I realised that a couple of years ago I stopped listening to new music. I stayed up on new releases from old favourites, but most music from the last few years has passed me by. After some recommendations from friends I’ve been listening to music more often. Here’s what is catching my attention at the moment; it’s a mix of new(ish) tracks and old favourites.
If there is pasta in house I’ll never go hungry. Carbonara is a particular favourite. It’s not a particularly authentic version, so I’m sure Italian people would roll their eyes if you put it in front of them, but I love it. When I was diagnosed with coeliac disease, the thought of not being able to eat pasta freaked me out more than the lack of bread. So began my search for good gluten-free pasta. Of course good in gluten-free terms is always second best to the gluten filled version of anything, but there had to be an edible alternative out there somewhere. Trial and error ensued. Pasta made with rice is OK. Pasta made with corn is better. Pasta made with a mix of rice and corn is only so so. Pasta made with corn, potato and lupin is the best. And so my love affair with pasta continues.
Here’s the thing about coffee, l love it but my body doesn’t. A few years ago coffee was the only thing that kept me going during a particularly long bout of insomnia. Eventually my body screamed STOP. Vicious migraine after vicious migraine resulted in me giving it up all together. I dabbled with decaf, but for obvious reasons it wasn’t the same. Yet we live in a world of “but first, coffee” and I never really stopped craving the stuff. I’ll never be a daily caffeine drinker again. But nothing beats people watching, over a cup of coffee, a couple of times a week.
TIPS FOR WRITING
Have an idea. Compose paragraphs in your head. Jot down some notes. Come up with a title. Scribble some more notes. Sit down at laptop. Open Word document. Stare at the blank page. Consult notes. Struggle to read your handwriting. Vow to makes notes on your phone in future. Stare at the blank page. Check emails. Re-read notes. Figure out what the title is. Jackpot. Type the title onto blank page. Save document, just in case. Stare at the page. Design a really basic title graphic. Check Facebook. Stare at the page. Check Instagram. Stare at the page. Decide music is needed. Open Spotify; decide which playlist to listen to. Stare at the page. Open new document. Write a book review. Check Instagram. Decide silence is needed. Turn off playlist. Stare at the page. Admit defeat. Stand up. Grab the lead and take the dog for a walk. Breathe in the spring air. Breathe. Just breathe. Know that you can try again tomorrow. The words will eventually come. They have to.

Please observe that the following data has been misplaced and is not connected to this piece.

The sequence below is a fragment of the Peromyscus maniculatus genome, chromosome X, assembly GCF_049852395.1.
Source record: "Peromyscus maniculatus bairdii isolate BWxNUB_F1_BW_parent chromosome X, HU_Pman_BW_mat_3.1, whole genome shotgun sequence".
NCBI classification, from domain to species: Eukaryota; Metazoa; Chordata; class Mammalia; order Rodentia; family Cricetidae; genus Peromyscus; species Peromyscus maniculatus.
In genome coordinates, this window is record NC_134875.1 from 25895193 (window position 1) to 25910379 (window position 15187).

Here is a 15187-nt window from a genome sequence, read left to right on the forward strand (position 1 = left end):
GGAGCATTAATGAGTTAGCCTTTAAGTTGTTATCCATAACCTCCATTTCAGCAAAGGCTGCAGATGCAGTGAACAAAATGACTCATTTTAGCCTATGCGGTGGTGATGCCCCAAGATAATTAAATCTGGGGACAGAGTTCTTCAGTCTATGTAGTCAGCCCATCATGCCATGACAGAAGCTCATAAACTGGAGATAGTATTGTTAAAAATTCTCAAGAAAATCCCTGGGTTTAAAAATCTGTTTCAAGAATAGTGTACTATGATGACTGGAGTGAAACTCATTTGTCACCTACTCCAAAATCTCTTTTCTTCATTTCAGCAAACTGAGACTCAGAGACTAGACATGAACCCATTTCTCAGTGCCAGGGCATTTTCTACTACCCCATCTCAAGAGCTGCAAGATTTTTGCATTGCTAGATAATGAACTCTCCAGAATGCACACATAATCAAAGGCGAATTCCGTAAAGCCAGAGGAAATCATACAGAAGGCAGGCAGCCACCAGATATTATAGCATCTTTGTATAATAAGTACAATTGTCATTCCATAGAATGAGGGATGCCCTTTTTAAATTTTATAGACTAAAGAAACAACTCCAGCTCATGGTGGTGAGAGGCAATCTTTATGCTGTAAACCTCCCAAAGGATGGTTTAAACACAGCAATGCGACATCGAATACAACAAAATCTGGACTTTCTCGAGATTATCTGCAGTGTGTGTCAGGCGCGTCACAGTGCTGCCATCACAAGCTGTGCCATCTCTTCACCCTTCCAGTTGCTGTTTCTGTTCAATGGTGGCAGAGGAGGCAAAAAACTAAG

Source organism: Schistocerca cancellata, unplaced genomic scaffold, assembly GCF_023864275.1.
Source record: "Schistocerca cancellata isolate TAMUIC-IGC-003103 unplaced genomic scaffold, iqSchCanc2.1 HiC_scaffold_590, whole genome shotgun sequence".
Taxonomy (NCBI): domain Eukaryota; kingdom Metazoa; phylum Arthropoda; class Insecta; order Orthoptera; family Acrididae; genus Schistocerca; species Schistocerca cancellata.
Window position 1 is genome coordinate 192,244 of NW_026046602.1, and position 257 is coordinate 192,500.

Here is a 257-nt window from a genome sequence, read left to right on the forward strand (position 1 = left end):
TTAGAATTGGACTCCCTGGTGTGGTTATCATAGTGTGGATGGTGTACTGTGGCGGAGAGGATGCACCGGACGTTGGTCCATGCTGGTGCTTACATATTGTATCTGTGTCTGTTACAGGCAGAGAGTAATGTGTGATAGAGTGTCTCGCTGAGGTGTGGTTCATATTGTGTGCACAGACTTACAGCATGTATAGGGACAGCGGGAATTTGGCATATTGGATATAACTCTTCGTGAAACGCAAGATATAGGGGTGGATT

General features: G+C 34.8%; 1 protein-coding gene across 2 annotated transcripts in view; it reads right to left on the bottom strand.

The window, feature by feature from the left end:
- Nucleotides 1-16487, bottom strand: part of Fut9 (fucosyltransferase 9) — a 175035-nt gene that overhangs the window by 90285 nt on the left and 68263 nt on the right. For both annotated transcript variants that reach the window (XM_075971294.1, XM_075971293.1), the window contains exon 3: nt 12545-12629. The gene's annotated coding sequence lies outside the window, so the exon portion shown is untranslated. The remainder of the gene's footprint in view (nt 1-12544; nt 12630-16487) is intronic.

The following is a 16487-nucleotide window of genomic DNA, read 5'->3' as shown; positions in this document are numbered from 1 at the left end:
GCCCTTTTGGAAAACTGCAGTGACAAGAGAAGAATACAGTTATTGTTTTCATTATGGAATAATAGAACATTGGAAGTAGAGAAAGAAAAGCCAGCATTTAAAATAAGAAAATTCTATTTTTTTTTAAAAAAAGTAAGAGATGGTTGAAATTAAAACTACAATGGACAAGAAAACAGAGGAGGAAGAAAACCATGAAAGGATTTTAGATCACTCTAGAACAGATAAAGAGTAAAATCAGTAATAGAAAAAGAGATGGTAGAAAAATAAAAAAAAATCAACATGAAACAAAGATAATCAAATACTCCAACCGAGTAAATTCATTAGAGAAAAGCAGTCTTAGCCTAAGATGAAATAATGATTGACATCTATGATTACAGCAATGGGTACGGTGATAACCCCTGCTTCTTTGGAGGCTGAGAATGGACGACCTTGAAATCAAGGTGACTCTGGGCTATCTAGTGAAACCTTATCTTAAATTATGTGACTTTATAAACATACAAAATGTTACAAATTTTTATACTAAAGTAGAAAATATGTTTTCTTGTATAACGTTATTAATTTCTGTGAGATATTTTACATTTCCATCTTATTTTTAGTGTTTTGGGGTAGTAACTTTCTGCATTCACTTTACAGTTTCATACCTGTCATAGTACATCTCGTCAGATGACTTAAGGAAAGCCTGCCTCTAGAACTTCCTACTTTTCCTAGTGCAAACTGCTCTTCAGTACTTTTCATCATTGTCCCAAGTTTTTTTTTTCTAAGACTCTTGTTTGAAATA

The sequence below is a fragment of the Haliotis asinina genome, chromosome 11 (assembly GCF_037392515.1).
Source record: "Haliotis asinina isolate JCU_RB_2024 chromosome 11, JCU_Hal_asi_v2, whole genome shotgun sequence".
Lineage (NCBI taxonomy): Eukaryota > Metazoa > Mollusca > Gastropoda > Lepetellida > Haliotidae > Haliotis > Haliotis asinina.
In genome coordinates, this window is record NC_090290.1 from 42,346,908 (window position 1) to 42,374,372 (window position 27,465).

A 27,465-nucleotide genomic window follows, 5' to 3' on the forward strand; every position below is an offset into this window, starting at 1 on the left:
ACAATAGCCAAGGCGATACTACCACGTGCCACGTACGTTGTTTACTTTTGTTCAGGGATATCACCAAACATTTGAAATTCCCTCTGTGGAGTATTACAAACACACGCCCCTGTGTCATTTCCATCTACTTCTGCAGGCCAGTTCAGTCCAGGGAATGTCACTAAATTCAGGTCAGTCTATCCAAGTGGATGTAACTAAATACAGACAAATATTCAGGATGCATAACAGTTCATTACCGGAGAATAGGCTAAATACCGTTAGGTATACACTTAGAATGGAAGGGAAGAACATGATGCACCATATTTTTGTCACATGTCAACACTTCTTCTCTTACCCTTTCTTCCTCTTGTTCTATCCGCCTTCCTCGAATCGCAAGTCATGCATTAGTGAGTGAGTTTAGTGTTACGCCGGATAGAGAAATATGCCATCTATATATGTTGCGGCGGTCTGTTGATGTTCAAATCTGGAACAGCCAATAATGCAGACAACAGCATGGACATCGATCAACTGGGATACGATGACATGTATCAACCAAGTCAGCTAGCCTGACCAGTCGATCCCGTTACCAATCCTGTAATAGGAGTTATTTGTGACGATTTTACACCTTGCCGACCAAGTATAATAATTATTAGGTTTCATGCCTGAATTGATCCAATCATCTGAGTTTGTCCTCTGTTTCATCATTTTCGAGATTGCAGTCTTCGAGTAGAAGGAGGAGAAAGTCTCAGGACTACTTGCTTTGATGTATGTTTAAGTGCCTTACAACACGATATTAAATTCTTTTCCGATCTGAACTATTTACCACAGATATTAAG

If you have spent any time on the internet in recent years, you’ll have heard of self-care. It’s everywhere. At its core, self-care is “care of the self without medical or other professional consultation.”
New Year Resolutions and I never really got on. The only one I’ve stuck to is the one I made three or four years ago about using up skincare products and make-up before purchasing new ones. I used up my, not insignificant, stash and largely stick by a one product in, one product out system. Yet, in the run up to January 1st I found myself full of ideas.
I’ve been struggling to write, with any real meaning, this year. Sometimes I write, but when read back it feels forced. Sometimes I write, but it goes round in circles until I don’t know what I’m trying to say. Sometimes the words flow easily, like this post about grief. For the most part, I’ve spent my time staring at a blank screen. My mind is full of ideas, but I can’t make sense of them on paper.
Enter Laura Jane Williams and her #AskTheQuestion series. These weekly emails, where Laura is honest about the things in life that are hard to do (emotionally and physically) and poses the same question of her readers that contributed to the story she shared, sounded exactly what I needed to reignite my writing spark. Laura is one of my favourite writers. Her writing is raw, honest and often times heartbreaking. It always makes me think and sometimes makes me cry when I didn’t realise I needed to, but it’s cathartic. Her ebook, The Book of Brave, helped me let go of the guilt I felt about some of the mistakes I’ve made.
The questions from weeks one and two definitely got me thinking. They got me talking, during therapy, but the writing still didn’t come. This week’s question is different. This week’s question hit me hard. The answer came immediately. The answer is part of the reason why writing has been so hard.
The question – What truth must you reveal to yourself, so that you might let somebody else in?
Grief is a strange thing. It can sneak up on you, even after time has passed. Sometimes out of the blue, sometimes you know the reason. Today is my nanny’s twentieth anniversary. I knew I would feel it, but I wasn’t prepared for the amount of sadness and loss that hit me yesterday. I miss her. I know I’m not the only one who does. This makes it a little easier, but doesn’t change the sense of loss.